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Q & A with NHC - Brian Zachry, Ph.D.

Image of Brian Zachry, Meteorologist Brian Zachry, Ph.D.
Meteorologist / Storm Surge Modeler
Storm Surge Unit
National Hurricane Center


By Dennis Feltgen
Public Affairs Officer
NOAA Communications & External Affairs
National Hurricane Center

The Storm Surge Unit (SSU) continues to expand and evolve. What is your role?

Aside from operations, my role is to help advance our modeling capabilities and provide support for GIS activities. This is a really exciting time for the SSU. The talented team we have in-house and better computing resources now being made available enable us to make significant modeling and technical advancements. We envision making leaps and strides within the arena of operational storm surge forecasting.

What model in particular?

We use the Sea, Lake, and Overland Surge from Hurricanes (SLOSH) model operationally at NHC. Currently, I am getting everything set up on a supercomputer in Boulder, CO so we can perform more and faster storm surge simulations. We're building larger and higher resolution grids, so we need access to a supercomputer that can handle them efficiently. For each new basin, we will create products called Maximum Envelopes of High Water (MEOWs) and the Maximum of Maximums (MOMs). More than fifty thousand simulations are needed to create these per basin and you can't do that on a PC.

These are all different scenarios at different locations?

That's correct. Imagine parallel tracks of hurricanes making landfall a few miles apart for all possible directions of motion. Then, for each of the storm tracks, vary the maximum sustained wind speed, forward speed of the storm, the radius of maximum winds, and the tide anomaly – all of the uncertainty that comes within a forecast is built into the MOMs and MEOWs.

Who are these products aimed toward?

These are geared largely for the emergency management community in building the evacuation zones. They provide an initial estimate of the flood zones and then emergency managers can put these footprints on an overlay — combined with their regional expertise — to decide where the zones should be placed. Many people don't realize that evacuation zones are based on water, not wind.

When you say the word hurricane to someone, the first thought is wind. But that's not the problem.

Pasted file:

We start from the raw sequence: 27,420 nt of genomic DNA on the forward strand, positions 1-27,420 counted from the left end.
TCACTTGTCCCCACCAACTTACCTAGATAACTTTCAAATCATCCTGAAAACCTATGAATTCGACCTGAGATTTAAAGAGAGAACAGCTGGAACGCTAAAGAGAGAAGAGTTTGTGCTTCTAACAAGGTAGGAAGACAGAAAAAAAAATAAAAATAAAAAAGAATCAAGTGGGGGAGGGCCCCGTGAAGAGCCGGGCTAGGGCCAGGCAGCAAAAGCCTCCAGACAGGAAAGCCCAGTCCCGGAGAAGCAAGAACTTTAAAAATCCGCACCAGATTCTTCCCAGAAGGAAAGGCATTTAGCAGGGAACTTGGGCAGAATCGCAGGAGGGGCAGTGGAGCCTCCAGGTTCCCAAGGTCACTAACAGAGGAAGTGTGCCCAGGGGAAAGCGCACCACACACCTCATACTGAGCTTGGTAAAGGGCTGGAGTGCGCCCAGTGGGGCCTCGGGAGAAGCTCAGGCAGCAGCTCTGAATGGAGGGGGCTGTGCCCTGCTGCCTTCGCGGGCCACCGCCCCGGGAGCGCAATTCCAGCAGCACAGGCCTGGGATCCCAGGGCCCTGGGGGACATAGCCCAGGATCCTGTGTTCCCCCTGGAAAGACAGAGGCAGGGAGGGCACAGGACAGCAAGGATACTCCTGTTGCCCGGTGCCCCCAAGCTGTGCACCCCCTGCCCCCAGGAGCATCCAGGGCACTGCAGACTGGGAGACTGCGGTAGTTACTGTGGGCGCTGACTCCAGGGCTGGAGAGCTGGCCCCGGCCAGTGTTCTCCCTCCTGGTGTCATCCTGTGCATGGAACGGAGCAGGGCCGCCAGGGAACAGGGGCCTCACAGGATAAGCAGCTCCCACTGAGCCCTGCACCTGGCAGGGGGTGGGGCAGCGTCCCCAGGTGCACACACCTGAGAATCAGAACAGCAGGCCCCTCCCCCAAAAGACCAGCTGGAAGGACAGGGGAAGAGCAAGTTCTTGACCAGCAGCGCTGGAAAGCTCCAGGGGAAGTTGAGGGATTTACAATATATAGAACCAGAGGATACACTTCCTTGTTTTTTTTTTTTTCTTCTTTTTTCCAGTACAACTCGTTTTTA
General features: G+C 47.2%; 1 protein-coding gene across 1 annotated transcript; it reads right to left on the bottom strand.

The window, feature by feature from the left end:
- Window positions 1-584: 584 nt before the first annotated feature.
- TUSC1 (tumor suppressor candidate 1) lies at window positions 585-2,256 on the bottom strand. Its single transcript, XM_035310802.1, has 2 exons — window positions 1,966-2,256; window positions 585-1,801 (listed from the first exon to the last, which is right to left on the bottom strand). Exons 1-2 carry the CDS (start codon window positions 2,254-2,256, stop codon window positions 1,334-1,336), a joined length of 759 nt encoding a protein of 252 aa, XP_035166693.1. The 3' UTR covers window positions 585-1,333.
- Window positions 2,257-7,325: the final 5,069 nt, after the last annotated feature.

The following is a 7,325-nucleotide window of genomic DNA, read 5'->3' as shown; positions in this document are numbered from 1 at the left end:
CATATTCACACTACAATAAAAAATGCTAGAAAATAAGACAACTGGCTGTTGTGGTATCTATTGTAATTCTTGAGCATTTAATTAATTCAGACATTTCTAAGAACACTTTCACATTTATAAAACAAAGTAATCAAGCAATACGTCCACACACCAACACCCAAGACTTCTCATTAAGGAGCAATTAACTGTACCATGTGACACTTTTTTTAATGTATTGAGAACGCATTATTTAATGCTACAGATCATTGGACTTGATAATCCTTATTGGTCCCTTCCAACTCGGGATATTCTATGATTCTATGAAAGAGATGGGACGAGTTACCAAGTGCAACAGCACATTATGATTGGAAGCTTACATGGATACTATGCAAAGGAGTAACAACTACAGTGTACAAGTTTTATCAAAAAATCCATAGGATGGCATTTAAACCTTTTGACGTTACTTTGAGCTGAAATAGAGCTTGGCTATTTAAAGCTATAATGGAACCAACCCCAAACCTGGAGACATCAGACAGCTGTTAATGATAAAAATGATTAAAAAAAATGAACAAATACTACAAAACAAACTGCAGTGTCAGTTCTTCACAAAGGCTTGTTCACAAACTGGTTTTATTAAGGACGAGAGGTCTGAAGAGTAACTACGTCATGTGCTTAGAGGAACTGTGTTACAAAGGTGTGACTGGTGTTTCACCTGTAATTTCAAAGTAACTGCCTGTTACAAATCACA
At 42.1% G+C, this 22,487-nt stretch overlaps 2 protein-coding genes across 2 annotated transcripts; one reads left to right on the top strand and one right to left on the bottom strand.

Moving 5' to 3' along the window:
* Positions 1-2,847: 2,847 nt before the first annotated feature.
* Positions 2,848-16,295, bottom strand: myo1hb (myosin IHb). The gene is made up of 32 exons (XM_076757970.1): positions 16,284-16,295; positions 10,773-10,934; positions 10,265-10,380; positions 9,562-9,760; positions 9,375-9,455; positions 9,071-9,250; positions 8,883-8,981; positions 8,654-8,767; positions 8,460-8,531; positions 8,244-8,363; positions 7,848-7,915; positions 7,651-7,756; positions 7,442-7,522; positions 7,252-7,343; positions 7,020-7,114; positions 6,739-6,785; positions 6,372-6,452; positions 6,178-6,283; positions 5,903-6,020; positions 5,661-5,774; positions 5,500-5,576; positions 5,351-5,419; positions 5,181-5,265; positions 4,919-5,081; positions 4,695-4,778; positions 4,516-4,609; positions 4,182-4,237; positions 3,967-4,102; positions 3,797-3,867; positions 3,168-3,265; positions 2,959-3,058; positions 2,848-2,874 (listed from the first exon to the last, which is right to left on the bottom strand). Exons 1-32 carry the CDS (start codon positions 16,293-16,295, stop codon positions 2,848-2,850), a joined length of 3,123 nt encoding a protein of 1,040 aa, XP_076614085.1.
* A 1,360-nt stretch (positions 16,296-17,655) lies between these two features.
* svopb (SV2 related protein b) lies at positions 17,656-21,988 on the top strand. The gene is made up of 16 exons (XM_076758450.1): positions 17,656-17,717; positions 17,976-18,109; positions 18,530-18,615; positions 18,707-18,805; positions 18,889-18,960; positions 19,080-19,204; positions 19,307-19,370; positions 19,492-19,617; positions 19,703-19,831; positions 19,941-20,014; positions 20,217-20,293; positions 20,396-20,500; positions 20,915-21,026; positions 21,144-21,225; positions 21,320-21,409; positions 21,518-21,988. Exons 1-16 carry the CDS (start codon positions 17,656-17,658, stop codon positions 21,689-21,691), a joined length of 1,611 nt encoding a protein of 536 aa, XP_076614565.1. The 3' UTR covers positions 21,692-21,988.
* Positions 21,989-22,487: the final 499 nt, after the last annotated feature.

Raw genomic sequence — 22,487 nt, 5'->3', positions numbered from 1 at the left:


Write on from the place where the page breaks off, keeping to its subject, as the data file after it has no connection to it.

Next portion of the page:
It is definitely not the only problem — storm surge is the leading cause of loss of life during a tropical cyclone landfall. I've studied wind and water extensively and can see it from both sides. When I talk with my Grandma in Daytona Beach, she is always worried about the wind. Now that I've been in the field, she is concerned about water, too. I think if you live along the coast, you've always been aware of storm surge but you may not be aware of its impacts and your specific vulnerability. It is important to know that people who are inland can be just as vulnerable to storm surge flooding as those along the immediate coastline.

Did (2012's) Sandy change the equation?

I always avoid saying that big storms changed the equation — we are constantly learning and evolving from past experiences. That's the uncertainty of weather. If you think about storms like Ike, Katrina, and Irene, they put more emphasis on storm surge and the need for us to have better communication of storm surge impacts. Sandy was another one of those storms that proved this need. By 2015 we plan to have a watch/warning specific for storm surge and a graphic showing inland inundation.

Did you have the weather bug when you were young?

As far back as I can remember. My dad has always been into the weather and he passed that onto me at a very young age — he wasn't a meteorologist, but he always talked about and was fascinated by the weather. I grew up in Florida, where you can either be impacted by the weather or you can forecast, plan, and be prepared for it. I chose the latter, and was hooked. Once you have the weather bug, you can't stop it.